6 Scientifically Proven Ways to Feel Better About Shorter Days
Are darker days getting you down? Us, too. Seasonal affective disorder (SAD) is a type of depression that’s triggered by the change in seasons, and it affects roughly 5 percent of U.S. adults. These “winter blues” are marked by feelings of sadness, decreased energy levels, sleep problems and changes in appetite, among other symptoms. But the good news: You don’t have to wait until spring to start feeling like yourself again. Here are six research-backed ways to feel better ASAP.
Invest in a Light Therapy Box
No sun? No problem. These clever devices can be highly effective for reducing SAD symptoms by giving off bright light that’s approximately 100 times brighter than usual indoor lighting. Doctors recommend sitting in front of a box for 30 minutes a day to help beat the winter blues (keep your eyes open but don’t look directly at it), preferably in the morning. Speak to your doctor about where to get one or buy one online (just make sure it has an output of 10,000 lux or more and doesn't use UV rays).
Find Time to Exercise
You already know that working out is good for your waistline, but a recent Australian study found that regular exercise might play a hand in preventing cases of future depression. And researchers say that it doesn’t have to be intense exercise, either. Try going for a brisk walk every day or hitting up your local yoga studio a few times a week.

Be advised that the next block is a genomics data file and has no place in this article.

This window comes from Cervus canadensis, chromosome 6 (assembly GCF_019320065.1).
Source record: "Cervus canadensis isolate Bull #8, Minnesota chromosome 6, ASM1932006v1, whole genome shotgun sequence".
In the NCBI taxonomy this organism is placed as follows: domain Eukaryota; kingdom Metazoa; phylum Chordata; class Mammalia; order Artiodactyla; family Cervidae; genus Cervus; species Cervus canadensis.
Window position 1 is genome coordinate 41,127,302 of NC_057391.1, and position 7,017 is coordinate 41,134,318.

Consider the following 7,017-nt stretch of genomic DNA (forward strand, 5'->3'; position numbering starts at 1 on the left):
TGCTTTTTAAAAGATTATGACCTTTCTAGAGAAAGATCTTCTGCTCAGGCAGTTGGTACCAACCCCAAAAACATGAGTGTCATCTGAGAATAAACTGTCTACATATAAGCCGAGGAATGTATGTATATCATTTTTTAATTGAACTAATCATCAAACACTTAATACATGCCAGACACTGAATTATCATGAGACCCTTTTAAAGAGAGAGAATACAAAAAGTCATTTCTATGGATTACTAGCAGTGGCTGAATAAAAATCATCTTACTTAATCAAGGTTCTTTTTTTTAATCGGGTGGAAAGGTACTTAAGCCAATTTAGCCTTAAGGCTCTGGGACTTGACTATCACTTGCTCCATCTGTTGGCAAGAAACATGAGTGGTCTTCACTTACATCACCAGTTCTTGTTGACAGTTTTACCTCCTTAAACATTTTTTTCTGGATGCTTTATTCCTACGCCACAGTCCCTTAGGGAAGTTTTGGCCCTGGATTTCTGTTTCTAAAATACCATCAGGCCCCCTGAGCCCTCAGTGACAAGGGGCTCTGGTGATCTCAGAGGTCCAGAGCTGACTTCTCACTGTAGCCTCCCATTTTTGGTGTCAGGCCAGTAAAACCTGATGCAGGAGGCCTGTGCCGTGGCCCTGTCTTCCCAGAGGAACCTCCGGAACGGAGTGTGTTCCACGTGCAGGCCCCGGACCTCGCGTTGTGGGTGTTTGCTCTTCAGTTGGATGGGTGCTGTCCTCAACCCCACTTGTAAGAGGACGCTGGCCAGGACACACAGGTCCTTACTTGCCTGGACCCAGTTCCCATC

You know how a soothing bath at the end of a long day can help you relax? The next time you’re soaking in the tub, try adding a few drops of essential oil. Experts aren’t exactly sure why aromatherapy works but suspect that chemicals in the oils trigger smell receptors in the nose to send messages to the part of your brain that controls your mood. Jasmine and lavender are popular choices, and a study published in the Journal of Natural Medicines found that essential oils from the poplar tree in particular were found to help depressive disorders.
Use Dawn Simulators
Instead of waking up to the blaring noise from your smartphone alarm, try a dawn simulator. It produces light that gradually increases (mimicking the sun) that could help those suffering from seasonal depression symptoms. That’s according to Russian researchers, who found that dawn simulators were as effective as light therapy for people with mild SAD. (But, um, maybe set a backup alarm, just in case.)
Up Your Vitamin D
A lack of sunshine means less opportunity for your body to soak up vitamin D—and research published in the journal Medical Hypotheses found a link to seasonal affective disorder. The solution? Pop a supplement. A study published in Nutrients found that people who took vitamin D saw significant improvement in their depression symptoms.
Talk About It
Don’t suffer in silence—if you’re feeling blue, find someone you can talk to. A study published in Psychiatry found that cognitive behavioral therapy (a form of talk therapy) was just as effective as light therapy in treating SAD. So if vitamin D and your trusty lamp don’t help, set up an appointment with your doctor or therapist to talk it out as soon as you can.